MOST WORKERS SAY THEY DON'T KNOW HOW THEIR PAY RAISES ARE DETERMINED
COLUMBUS, Ohio - Only about 4 of 10 employees and managers in a North American survey said they know how they can increase their base pay or cash bonuses.
The results suggest employers lose much of the value of the pay raises and bonuses they distribute by not communicating effectively, according to one of the authors of the study.
"Many employees and managers simply don't understand why they get paid what they do," said Rob Heneman, professor of management and human resources at Ohio State University's Fisher College of Business.
"Businesses can't get a good return on their compensation investment if people don't understand how their pay is determined."
Heneman was one of the leaders of "The Knowledge of Pay Study" sponsored by WorldatWork, an association for professionals in compensation and benefits.
The study involved a survey of more than 6,000 managers and employees in 26 organizations in the United States and Canada.
The results showed a serious lack of knowledge among both employees and managers about their compensation, Heneman said. Most people surveyed felt their employers did a good job explaining their performance objectives and how their performance is measured. However, they were unclear about how performance was related to pay.
Only 40 percent said they agreed or strongly agreed with the statement "I know what I must do to increase my base pay." Only 38 percent agreed or strongly agreed that they knew how to increase the size of their cash bonus.
Surprisingly, employees reported they knew more about stock options at their companies and how they are determined than how base pay is determined. But the results showed that base pay knowledge plays a larger role in overall pay satisfaction than do other forms of compensation, such as bonuses.
"If companies want employees to work harder and meet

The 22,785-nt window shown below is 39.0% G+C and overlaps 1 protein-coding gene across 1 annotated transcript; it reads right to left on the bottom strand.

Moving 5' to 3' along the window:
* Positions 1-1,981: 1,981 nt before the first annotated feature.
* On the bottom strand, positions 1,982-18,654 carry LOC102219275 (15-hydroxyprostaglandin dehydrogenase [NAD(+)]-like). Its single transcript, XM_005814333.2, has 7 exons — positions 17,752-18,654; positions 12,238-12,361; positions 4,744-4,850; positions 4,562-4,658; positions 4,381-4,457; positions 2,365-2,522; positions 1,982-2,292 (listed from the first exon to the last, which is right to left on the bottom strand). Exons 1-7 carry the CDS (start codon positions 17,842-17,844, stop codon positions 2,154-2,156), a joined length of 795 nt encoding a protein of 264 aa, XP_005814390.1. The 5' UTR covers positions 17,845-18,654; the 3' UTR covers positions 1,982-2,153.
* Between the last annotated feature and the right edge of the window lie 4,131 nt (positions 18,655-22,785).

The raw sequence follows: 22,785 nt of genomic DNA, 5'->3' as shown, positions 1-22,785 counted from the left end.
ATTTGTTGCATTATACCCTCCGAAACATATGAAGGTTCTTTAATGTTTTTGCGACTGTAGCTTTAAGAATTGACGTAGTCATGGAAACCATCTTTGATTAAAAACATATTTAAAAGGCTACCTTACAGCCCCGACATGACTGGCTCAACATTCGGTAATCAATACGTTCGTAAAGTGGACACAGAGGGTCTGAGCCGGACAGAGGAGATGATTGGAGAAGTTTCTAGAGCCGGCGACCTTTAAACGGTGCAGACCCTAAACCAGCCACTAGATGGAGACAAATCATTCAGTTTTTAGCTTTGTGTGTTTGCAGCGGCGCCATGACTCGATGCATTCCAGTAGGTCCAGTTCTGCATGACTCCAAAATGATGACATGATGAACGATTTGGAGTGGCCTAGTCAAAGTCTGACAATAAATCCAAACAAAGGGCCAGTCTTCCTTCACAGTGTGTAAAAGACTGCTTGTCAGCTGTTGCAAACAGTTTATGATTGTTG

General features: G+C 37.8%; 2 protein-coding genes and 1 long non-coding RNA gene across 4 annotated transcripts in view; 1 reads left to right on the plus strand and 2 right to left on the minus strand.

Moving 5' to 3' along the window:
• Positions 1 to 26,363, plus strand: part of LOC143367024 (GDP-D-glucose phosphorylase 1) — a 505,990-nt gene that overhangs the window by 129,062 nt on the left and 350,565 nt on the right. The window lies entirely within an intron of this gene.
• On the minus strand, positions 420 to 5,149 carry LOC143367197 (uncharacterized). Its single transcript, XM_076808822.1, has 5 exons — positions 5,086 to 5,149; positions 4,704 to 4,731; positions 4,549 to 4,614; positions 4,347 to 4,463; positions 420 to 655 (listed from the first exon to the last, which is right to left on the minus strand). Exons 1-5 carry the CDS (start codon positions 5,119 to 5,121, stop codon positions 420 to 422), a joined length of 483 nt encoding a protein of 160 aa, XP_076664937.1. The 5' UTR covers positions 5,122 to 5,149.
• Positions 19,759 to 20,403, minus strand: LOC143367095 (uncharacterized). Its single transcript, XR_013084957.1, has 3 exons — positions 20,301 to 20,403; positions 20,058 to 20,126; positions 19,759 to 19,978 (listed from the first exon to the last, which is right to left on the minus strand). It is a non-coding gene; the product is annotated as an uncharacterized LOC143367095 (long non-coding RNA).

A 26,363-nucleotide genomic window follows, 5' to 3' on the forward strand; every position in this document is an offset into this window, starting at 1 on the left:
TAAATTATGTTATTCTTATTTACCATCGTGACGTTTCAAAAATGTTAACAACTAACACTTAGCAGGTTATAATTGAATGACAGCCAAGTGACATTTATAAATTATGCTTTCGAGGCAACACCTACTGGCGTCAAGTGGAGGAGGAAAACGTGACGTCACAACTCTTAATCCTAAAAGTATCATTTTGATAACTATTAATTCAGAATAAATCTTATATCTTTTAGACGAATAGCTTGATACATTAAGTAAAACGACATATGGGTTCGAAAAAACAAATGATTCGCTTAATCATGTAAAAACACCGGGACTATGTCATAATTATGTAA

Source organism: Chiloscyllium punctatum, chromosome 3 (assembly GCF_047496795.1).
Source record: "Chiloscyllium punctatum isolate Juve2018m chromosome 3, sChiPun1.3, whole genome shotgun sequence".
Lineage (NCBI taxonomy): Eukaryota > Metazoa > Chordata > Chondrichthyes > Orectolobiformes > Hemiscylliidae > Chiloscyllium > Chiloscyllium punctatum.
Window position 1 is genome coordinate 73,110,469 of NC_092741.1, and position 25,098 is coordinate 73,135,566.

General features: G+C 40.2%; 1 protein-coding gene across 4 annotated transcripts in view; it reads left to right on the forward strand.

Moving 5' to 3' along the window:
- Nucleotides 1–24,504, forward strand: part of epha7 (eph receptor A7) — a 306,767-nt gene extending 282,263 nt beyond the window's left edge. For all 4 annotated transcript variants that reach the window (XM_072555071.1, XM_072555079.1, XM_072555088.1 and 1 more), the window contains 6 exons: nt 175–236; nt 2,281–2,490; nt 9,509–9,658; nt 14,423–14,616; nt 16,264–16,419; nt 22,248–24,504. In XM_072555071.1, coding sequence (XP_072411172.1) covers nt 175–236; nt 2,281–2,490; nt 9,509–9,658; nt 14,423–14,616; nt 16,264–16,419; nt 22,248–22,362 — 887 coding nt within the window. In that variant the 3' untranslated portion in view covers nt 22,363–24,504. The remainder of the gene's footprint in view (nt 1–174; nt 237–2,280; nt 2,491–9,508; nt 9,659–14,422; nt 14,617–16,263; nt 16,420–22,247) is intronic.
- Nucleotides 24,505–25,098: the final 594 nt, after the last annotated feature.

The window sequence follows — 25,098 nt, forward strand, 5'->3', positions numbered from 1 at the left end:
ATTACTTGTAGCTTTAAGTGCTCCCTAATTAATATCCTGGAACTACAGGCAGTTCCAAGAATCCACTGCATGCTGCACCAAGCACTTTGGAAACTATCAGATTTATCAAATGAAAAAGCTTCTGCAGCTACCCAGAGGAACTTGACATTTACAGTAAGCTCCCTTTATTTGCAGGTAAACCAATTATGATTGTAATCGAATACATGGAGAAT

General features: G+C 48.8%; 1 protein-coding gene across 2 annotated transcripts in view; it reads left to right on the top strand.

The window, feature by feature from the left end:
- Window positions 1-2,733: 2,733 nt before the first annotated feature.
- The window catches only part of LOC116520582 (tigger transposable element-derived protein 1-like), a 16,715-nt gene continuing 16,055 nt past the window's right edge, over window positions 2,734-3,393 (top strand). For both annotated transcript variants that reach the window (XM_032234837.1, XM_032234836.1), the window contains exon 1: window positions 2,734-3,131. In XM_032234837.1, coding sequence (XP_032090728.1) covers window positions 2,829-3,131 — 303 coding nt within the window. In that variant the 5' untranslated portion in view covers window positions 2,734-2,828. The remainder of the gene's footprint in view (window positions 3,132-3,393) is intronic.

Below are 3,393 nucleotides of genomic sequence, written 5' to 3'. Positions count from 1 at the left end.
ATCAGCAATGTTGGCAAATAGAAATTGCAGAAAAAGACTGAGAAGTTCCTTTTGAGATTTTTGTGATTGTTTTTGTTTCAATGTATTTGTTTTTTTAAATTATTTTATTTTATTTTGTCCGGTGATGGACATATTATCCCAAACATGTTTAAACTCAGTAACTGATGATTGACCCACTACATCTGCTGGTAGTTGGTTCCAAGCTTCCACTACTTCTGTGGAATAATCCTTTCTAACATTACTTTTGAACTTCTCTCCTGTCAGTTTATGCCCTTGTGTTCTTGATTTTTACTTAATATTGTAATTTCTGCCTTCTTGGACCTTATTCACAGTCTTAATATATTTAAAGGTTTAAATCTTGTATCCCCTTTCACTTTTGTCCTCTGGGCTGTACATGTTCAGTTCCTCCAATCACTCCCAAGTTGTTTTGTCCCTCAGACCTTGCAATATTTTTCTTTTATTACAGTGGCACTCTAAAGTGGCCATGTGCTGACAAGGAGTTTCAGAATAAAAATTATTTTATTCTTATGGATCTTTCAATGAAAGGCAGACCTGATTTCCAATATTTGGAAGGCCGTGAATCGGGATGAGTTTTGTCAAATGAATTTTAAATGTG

certain goals, they have to do a better job of explaining what exactly
they need to do to increase their base pay," Heneman said.
Moreover, pay knowledge was nearly as important as the amount of pay itself in determining workers' overall pay satisfaction.
"Obviously, workers would like both more pay and more knowledge about their pay," Heneman said. "But we found that additional increases to actual pay are not necessary to improve pay satisfaction - more knowledge is all that is needed."
Heneman said corporate culture is often a major problem in dealing with the lack of pay knowledge among workers. In many companies, it is considered taboo - or even explicitly forbidden -- to discuss matters dealing with pay.
The authors of the study don't advocate disclosing actual pay amounts of employees to others within the company. However, companies can provide more information about pay practices and policies, such as the process used to determine pay, and the average pay raises in a particular year. Workers want more than generalities: they want to know how pay policies apply to their particular situation, Heneman said. That often means managers need to sit down with their employees one-on-one.
The survey showed about two-thirds of employees thought talking to their supervisor or manager was an effective way of learning about their pay plans. Fewer than 40 percent thought that manuals, new employee orientations, or formal classroom training were effective.
"The traditional ways of informing employees about pay issues just aren't seen as very helpful," he said. "Employees want to talk to their managers and learn how the company's pay policies affect them personally."
Results of the study held true for employees in all pay ranges. In other words, highly paid employees were just as confused about pay policies as lower-paid workers. Other demographic factors - such as age, education and seniority at an organization - had no impact on the results. Results were also not affected by the size of the employer and the type of pay plan it offered.
The survey was conducted for WorldatWork by The LeBlanc Group. Heneman co-authored the study with Paul Mulvey, associate professor of management at North Carolina State University; Peter LeBlanc, former president and CEO of The LeBlanc Group and now senior vice president of Sibson Consulting/A Segal Company; and Michael McInerney, managing director of Seurat.